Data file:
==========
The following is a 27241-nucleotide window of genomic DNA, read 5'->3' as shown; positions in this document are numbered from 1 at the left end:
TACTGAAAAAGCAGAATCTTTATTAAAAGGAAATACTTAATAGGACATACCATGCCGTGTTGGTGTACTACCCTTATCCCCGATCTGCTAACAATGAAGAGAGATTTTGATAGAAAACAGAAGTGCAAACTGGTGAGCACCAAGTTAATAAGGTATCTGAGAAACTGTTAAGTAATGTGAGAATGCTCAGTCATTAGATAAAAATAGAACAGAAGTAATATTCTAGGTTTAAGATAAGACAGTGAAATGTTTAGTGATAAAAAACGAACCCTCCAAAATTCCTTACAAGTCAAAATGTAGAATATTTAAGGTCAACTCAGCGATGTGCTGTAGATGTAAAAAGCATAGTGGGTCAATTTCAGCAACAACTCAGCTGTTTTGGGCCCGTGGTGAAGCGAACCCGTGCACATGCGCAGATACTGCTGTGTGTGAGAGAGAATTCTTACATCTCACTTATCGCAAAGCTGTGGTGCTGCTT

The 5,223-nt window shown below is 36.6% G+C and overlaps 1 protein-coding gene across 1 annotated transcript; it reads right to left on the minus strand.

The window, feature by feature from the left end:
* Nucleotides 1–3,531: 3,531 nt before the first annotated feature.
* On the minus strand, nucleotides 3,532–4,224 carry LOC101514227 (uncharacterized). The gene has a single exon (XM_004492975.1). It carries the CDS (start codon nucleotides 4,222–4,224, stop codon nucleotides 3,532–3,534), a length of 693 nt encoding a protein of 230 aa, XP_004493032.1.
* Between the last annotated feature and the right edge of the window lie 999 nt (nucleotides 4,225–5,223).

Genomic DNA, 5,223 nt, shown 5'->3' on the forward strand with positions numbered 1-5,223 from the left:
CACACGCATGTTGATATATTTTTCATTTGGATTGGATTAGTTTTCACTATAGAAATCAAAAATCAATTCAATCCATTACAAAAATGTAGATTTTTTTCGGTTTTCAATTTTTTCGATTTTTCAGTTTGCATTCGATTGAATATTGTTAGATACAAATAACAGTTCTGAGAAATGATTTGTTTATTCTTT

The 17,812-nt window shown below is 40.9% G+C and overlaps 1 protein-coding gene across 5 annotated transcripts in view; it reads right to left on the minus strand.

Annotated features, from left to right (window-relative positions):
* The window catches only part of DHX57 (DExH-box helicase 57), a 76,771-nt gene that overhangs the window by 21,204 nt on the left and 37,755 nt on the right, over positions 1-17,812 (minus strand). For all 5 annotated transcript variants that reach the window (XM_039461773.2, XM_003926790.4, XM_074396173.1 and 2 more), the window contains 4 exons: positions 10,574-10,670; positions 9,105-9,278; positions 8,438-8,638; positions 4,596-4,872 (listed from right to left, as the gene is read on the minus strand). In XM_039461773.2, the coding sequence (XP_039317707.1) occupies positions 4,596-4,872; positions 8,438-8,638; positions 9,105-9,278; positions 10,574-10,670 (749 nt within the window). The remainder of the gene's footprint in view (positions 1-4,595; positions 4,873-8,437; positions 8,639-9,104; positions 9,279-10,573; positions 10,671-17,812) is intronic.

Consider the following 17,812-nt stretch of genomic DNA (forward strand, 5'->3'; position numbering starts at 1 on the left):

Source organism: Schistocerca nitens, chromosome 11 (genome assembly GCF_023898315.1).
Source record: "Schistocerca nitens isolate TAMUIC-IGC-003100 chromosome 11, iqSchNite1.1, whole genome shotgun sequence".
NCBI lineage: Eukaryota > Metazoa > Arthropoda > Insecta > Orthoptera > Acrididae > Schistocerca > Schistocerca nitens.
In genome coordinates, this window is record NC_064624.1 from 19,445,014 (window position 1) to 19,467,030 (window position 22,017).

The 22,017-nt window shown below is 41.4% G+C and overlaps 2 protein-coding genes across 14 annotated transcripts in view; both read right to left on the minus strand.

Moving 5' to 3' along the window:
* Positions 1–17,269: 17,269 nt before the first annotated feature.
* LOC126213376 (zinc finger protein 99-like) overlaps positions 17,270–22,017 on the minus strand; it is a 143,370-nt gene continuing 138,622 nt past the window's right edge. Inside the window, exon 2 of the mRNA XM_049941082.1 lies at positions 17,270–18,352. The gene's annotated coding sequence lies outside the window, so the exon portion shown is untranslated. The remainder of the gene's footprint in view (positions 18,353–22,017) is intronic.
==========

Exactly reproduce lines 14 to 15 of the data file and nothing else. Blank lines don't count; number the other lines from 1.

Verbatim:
Source organism: Schistocerca nitens, chromosome 11 (genome assembly GCF_023898315.1).
Source record: "Schistocerca nitens isolate TAMUIC-IGC-003100 chromosome 11, iqSchNite1.1, whole genome shotgun sequence".